Just can't get enough purple in your landscape? Then purple queen is the groundcover for you.
Even the stems of this plant are purple, with velvety purple leaves and small, light lavender flowers.
These plants add striking color to the landscape and look great against any flower or foliage color.
You do have to pay attention to this plant. The meandering habit can cause it to wander into places where it's not wanted.
Better to confine it to a limited area and keep it in bounds (as well as full and lush) with regular edging.
mature, the plant can act as a drift of deep purple the height of a
small shrub (about a foot and a half), as groundcover surrounding a
specimen plant, or as a showy garden accent.
delicate stems break very easily when you handle this plant, but no
worries - new sprouts will soon take their place. Broken stems root very
easily in water or potting soil or by just popping them back in the
Purple queen grows to about 1 to 1-1/2 feet tall.
It will grow in full sun to part shade, keeping its best color in more sun.
These groundcover plants are cold tolerant. They need the warmth of Zone 10 to stay pretty year round, but can be grown in Zone 9B - though they may die back in winter they'll come back just fine when the weather warms up in spring.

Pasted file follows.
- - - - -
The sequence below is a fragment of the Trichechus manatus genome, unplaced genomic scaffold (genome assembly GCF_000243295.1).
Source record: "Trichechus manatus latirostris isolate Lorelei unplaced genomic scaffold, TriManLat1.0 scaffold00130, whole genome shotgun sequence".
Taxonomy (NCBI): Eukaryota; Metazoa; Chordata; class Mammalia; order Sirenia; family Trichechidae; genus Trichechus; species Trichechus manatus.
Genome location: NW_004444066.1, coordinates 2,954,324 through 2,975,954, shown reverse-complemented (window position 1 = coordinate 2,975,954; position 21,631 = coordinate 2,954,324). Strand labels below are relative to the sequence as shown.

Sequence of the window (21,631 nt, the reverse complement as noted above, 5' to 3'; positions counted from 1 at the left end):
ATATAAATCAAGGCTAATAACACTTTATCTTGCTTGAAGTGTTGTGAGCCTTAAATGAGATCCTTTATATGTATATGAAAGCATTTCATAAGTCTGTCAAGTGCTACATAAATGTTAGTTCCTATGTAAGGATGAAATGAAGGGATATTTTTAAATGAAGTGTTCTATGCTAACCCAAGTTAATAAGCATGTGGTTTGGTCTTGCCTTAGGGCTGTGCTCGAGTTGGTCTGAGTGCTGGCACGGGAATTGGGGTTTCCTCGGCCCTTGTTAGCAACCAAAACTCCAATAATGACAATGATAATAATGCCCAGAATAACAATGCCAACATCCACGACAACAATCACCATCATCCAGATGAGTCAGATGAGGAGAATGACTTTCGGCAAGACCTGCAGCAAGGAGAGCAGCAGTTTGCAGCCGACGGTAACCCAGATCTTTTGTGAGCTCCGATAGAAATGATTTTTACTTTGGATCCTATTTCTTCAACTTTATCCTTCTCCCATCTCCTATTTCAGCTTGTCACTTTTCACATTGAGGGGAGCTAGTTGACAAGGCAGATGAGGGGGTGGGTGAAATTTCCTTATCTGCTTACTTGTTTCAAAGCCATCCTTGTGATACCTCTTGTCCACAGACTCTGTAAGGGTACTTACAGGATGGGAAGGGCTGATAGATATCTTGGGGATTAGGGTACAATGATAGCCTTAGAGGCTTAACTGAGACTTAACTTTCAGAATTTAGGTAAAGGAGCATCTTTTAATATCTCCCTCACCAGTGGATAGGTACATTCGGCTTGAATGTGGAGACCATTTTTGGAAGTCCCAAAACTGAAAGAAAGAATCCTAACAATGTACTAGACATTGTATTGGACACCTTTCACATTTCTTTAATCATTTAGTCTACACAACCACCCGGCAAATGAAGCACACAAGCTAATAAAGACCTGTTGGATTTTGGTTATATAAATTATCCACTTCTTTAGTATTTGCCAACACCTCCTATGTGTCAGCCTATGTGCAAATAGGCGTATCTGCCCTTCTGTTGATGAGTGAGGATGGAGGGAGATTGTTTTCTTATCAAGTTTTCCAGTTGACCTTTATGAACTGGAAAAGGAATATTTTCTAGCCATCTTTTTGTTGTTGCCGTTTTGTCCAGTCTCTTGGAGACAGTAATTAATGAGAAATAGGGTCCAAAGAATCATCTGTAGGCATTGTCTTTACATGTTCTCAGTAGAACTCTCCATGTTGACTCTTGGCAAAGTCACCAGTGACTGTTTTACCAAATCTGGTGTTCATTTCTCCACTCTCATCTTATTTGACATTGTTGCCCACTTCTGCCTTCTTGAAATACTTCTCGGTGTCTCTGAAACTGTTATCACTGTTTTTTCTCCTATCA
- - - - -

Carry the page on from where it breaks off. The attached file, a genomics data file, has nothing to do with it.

The growth rate is moderate...though once the plants are well established, edging may become a regular chore especially in areas where stems spill out over a walk.
Add top soil or organic peat moss to the hole when you plant, if the area is very dry.
Trimming is usually needed along the edge of the bed.
Water on a regular basis, but don't keep the area overly wet. Once purple queen is well established it's considered drought-tolerant, but if it gets no irrigation during dry weather the plant can look sparse and unkempt.
Fertilize twice a year - in spring and late summer - with a quality controlled-release fertilizer.
Place these plants about 2 feet apart, and about 1-1/2 to 2 feet from other plants.
Come in from walks and drives at least 2 feet, more if you can, to keep from having to edge as often.
This groundcover will grow in a container, especially pretty cascading from a hanging basket.